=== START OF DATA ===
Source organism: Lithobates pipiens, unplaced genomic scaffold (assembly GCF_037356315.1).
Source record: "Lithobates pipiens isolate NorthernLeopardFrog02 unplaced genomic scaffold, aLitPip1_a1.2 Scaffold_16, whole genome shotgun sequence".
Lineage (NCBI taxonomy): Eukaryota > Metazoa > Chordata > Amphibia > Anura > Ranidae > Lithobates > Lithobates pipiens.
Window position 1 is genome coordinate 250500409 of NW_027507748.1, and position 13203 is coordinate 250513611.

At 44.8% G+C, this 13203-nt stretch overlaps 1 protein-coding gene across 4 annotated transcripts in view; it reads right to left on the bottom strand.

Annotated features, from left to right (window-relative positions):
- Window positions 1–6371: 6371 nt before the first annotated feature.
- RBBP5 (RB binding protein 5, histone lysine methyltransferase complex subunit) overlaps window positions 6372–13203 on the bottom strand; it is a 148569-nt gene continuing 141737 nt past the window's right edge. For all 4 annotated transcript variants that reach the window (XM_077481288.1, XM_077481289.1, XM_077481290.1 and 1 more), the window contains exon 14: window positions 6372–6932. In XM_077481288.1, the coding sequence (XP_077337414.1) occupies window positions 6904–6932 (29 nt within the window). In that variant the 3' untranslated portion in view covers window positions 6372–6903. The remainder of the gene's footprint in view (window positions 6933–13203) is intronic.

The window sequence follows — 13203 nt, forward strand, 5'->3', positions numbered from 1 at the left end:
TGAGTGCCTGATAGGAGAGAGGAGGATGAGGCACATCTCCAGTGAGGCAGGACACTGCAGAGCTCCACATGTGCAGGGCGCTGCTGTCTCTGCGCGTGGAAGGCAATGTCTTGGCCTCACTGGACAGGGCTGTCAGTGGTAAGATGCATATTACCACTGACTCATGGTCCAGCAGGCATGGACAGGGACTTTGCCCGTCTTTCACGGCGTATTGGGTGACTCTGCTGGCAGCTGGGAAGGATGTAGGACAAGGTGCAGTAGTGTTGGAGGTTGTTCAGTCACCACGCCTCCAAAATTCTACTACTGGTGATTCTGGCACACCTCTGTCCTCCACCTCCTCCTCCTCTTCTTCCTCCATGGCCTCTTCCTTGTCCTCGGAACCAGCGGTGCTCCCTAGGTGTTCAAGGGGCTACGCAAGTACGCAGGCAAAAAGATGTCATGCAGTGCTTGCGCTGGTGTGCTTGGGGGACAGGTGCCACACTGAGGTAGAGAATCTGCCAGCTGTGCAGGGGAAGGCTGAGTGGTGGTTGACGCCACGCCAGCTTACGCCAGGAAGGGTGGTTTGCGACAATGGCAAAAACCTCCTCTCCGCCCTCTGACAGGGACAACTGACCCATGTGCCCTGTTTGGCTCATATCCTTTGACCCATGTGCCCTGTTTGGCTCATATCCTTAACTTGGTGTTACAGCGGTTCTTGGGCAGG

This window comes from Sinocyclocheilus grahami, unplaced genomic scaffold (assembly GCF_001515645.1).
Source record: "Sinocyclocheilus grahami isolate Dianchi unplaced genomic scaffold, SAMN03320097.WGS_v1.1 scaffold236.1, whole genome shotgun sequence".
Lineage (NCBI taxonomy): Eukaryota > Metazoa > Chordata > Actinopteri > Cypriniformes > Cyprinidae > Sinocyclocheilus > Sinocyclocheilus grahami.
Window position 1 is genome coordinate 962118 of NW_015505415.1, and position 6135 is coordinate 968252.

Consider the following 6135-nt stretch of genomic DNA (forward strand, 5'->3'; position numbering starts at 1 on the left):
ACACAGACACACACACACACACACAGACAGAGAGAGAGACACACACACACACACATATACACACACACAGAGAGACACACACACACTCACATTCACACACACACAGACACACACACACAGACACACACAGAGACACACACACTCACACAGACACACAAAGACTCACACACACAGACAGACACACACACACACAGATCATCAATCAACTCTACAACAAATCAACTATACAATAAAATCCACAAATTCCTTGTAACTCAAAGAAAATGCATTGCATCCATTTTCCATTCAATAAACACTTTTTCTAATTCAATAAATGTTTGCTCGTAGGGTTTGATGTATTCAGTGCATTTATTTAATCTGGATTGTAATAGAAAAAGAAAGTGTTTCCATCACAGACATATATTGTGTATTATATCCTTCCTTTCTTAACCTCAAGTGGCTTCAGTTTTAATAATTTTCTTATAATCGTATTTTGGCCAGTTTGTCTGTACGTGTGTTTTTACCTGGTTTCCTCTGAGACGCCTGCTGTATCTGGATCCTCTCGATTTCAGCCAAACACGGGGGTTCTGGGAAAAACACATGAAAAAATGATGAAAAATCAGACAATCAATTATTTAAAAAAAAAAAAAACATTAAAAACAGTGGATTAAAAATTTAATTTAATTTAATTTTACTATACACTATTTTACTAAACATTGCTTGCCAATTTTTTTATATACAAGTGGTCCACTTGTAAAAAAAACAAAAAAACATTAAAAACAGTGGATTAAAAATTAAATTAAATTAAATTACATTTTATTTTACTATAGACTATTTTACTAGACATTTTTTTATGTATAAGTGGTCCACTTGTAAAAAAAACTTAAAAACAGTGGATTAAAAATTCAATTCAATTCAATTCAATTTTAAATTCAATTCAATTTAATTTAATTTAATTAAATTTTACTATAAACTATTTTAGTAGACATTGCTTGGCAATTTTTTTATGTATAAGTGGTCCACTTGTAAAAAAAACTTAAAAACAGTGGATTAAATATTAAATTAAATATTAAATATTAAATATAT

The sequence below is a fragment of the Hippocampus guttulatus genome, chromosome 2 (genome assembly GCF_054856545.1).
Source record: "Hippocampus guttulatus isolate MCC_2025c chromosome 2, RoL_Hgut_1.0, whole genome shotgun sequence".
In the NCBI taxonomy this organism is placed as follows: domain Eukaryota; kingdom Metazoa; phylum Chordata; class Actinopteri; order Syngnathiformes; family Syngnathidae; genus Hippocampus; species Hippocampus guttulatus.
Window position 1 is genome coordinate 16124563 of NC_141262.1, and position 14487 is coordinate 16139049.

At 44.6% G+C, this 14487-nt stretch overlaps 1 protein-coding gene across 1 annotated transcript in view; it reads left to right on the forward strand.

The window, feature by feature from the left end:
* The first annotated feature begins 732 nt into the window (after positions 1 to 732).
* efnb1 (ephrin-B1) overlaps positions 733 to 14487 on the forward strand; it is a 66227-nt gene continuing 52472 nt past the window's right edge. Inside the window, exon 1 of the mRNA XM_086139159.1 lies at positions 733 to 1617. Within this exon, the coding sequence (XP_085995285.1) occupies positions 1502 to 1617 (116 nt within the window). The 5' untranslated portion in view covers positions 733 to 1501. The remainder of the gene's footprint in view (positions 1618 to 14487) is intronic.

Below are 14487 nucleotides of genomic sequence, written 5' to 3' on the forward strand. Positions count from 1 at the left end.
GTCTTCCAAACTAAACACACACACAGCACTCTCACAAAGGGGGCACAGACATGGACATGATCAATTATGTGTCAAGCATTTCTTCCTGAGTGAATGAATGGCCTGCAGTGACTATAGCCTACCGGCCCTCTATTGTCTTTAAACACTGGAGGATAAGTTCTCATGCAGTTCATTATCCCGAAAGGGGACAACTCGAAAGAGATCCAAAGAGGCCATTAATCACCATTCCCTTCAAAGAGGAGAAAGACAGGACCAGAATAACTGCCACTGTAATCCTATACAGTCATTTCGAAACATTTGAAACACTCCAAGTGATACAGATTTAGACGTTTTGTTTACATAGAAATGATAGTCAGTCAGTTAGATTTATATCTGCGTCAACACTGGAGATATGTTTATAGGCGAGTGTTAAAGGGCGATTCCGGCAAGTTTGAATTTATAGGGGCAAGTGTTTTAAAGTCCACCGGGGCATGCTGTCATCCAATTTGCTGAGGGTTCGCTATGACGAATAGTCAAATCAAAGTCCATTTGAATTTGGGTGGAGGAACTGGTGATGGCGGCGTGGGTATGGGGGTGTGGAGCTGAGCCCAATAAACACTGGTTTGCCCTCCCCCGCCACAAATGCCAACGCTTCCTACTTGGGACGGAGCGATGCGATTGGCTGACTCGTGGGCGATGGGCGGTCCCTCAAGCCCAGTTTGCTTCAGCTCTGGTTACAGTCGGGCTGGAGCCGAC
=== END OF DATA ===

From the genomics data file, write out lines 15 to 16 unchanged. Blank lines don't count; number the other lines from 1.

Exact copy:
Consider the following 6135-nt stretch of genomic DNA (forward strand, 5'->3'; position numbering starts at 1 on the left):
ACACAGACACACACACACACACACAGACAGAGAGAGAGACACACACACACACACATATACACACACACAGAGAGACACACACACACTCACATTCACACACACACAGACACACACACACAGACACACACAGAGACACACACACTCACACAGACACACAAAGACTCACACACACAGACAGACACACACACACACAGATCATCAATCAACTCTACAACAAATCAACTATACAATAAAATCCACAAATTCCTTGTAACTCAAAGAAAATGCATTGCATCCATTTTCCATTCAATAAACACTTTTTCTAATTCAATAAATGTTTGCTCGTAGGGTTTGATGTATTCAGTGCATTTATTTAATCTGGATTGTAATAGAAAAAGAAAGTGTTTCCATCACAGACATATATTGTGTATTATATCCTTCCTTTCTTAACCTCAAGTGGCTTCAGTTTTAATAATTTTCTTATAATCGTATTTTGGCCAGTTTGTCTGTACGTGTGTTTTTACCTGGTTTCCTCTGAGACGCCTGCTGTATCTGGATCCTCTCGATTTCAGCCAAACACGGGGGTTCTGGGAAAAACACATGAAAAAATGATGAAAAATCAGACAATCAATTATTTAAAAAAAAAAAAAACATTAAAAACAGTGGATTAAAAATTTAATTTAATTTAATTTTACTATACACTATTTTACTAAACATTGCTTGCCAATTTTTTTATATACAAGTGGTCCACTTGTAAAAAAAACAAAAAAACATTAAAAACAGTGGATTAAAAATTAAATTAAATTAAATTACATTTTATTTTACTATAGACTATTTTACTAGACATTTTTTTATGTATAAGTGGTCCACTTGTAAAAAAAACTTAAAAACAGTGGATTAAAAATTCAATTCAATTCAATTCAATTTTAAATTCAATTCAATTTAATTTAATTTAATTAAATTTTACTATAAACTATTTTAGTAGACATTGCTTGGCAATTTTTTTATGTATAAGTGGTCCACTTGTAAAAAAAACTTAAAAACAGTGGATTAAATATTAAATTAAATATTAAATATTAAATATAT